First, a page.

There’s something kind of fascinating about watching people totally disregard cultures that aren’t their own until it’s convenient for them.
I’m willing to bet that a bunch of people don’t know the actual reason behind celebrating Cinco de Mayo, for example. Or they think it’s a celebration of Mexican independence, which is actually Sept. 16.
The short version is that Cinco de Mayo is symbolic of the day the French tried to invade Mexico and were subsequently driven out.
The long version is that in 1861, Mexico was going through a bit of a financial crisis and Napoleon thought that it was a lovely day to expand his empire. They were successful at first and marched towards Puebla de Los Angeles, where then-President of Mexico, Benito Juárez, was waiting with an army of 2,000 men who were, by then, probably very angry with the French.
Mexico won, but the battle was more like a symbolic victory which gave the resistance movement a little bit of a confidence boost. Outside of Puebla, where the battle took place, it’s not really celebrated according to Independent.co.uk.
Cultural appropriation is obviously a problem, and there’s a slight issue with people celebrating a holiday without understanding its true meaning. I understand that this basically goes for any holiday now, but a lot of people know the origins of Thanksgiving or Christmas before consumerism took over and lead to people getting into fist-fights in Walmart parking lots.
Cinco de Mayo, specifically, is an interesting example for me because, outside of the actual place where the battle was held, it’s not really celebrated in Mexico. It’s like their Arbor Day. Alternatively, it’d be like celebrating a national holiday on the day of the Battle of Gettysburg. A second fourth of July, where we can all get drunk at 2 p.m. and throw elaborate, expensive parades in the name of Ulysses S. Grant.
To be fair, in the U.S., Cinco de Mayo seems more like a celebration of Mexican heritage, rather than a commemoration of a battle. This is also a tricky subject to handle because some may question whether it is possible to consider something as cultural appropriation if the group that’s allegedly being discriminated against hasn’t voiced their concerns.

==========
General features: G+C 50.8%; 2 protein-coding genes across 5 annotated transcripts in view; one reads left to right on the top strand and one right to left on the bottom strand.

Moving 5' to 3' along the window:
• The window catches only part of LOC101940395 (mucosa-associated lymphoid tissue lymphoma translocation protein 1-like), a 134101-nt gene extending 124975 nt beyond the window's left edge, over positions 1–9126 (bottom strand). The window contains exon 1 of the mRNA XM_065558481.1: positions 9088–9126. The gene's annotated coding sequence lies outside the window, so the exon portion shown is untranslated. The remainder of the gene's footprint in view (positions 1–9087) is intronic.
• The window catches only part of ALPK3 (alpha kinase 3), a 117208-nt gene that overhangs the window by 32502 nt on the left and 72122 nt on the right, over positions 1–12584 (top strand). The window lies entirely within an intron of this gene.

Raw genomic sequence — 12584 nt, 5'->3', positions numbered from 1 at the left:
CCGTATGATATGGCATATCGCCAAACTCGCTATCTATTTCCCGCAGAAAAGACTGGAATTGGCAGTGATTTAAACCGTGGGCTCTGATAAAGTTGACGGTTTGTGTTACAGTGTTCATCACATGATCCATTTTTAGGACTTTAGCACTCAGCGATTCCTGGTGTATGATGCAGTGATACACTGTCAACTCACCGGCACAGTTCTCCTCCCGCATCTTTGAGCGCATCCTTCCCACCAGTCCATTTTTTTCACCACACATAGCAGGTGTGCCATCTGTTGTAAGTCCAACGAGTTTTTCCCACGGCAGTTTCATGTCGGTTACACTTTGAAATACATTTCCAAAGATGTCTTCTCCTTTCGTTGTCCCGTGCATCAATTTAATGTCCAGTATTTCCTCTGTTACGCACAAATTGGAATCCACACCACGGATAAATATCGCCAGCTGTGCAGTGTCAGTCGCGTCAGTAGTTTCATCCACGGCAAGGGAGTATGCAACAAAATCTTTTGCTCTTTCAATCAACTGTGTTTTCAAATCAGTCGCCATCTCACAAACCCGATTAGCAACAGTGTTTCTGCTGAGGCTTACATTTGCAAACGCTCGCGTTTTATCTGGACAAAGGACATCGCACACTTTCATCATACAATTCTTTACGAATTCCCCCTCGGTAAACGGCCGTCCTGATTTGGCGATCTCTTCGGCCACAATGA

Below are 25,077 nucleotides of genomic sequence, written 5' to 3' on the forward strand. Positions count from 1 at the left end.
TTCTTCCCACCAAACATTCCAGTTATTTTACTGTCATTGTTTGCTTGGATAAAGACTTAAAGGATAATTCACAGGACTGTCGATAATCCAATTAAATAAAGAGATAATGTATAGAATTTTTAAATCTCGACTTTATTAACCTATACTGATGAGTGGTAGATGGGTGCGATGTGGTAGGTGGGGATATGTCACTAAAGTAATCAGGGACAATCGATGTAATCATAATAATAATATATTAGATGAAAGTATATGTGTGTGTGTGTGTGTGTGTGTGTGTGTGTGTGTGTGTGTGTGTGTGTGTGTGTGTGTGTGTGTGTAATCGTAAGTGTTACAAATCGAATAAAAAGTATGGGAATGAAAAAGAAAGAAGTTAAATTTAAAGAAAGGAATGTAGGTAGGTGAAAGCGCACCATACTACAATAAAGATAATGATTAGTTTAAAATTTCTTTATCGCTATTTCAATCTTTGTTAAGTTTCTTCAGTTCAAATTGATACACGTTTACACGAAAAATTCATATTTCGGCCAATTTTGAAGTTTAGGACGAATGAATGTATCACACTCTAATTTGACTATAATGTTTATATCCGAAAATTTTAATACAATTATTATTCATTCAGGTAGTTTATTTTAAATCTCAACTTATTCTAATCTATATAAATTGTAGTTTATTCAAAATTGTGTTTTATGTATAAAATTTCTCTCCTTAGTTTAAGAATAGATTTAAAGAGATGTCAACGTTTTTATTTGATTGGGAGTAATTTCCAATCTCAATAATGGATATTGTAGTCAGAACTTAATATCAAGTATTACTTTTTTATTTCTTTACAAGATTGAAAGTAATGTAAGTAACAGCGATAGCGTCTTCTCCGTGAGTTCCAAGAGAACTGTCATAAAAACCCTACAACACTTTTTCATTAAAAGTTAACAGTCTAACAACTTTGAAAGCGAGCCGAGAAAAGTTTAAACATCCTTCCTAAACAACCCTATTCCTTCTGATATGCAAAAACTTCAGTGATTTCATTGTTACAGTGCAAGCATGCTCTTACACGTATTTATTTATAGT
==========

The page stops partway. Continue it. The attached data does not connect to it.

St. Patrick’s Day has also becoming something that’s been misrepresented and blown up out of proportion so people have an excuse to get trashed. It was originally a celebration of St. Patrick converting the Irish from Paganism to Christianity. The three-leaf clover was used by St. Patrick to explain the Holy Trinity to pagans, and the day is associated with heavy drinking because the Catholic rules of eating and having alcohol during Lent are lifted for the day. I’m willing to bet that you didn’t know any of that until now because no one cares about the original meaning anymore either. Like Cinco de Mayo, the original intent of celebrating has been widely thrown away as an excuse to party and drink.
It’s cultural appropriation–members of a dominant culture, like the U.S., systematically oppress minority groups but also take elements from their cultures and adopt them as their own.
Holidays such as St. Patrick’s Day and Cinco de Mayo are definitely interesting because of how huge they are in the U.S. compared to their native countries. They’re hardly worth celebrating in Ireland and Mexico, and even the original reasons people began celebrating them in the U.S. (to celebrate Mexican and Irish heritage) has been watered down. It’s become such a huge party here, but now people hardly know why they’re celebrating or think that it’s for all the wrong reasons. It’s slightly problematic, to say the least, and it wouldn’t hurt for people to know why the holiday exists in the first place (besides giving them an excuse to chug some margaritas at an office party).
Izzy Manzo can be contacted at email@example.com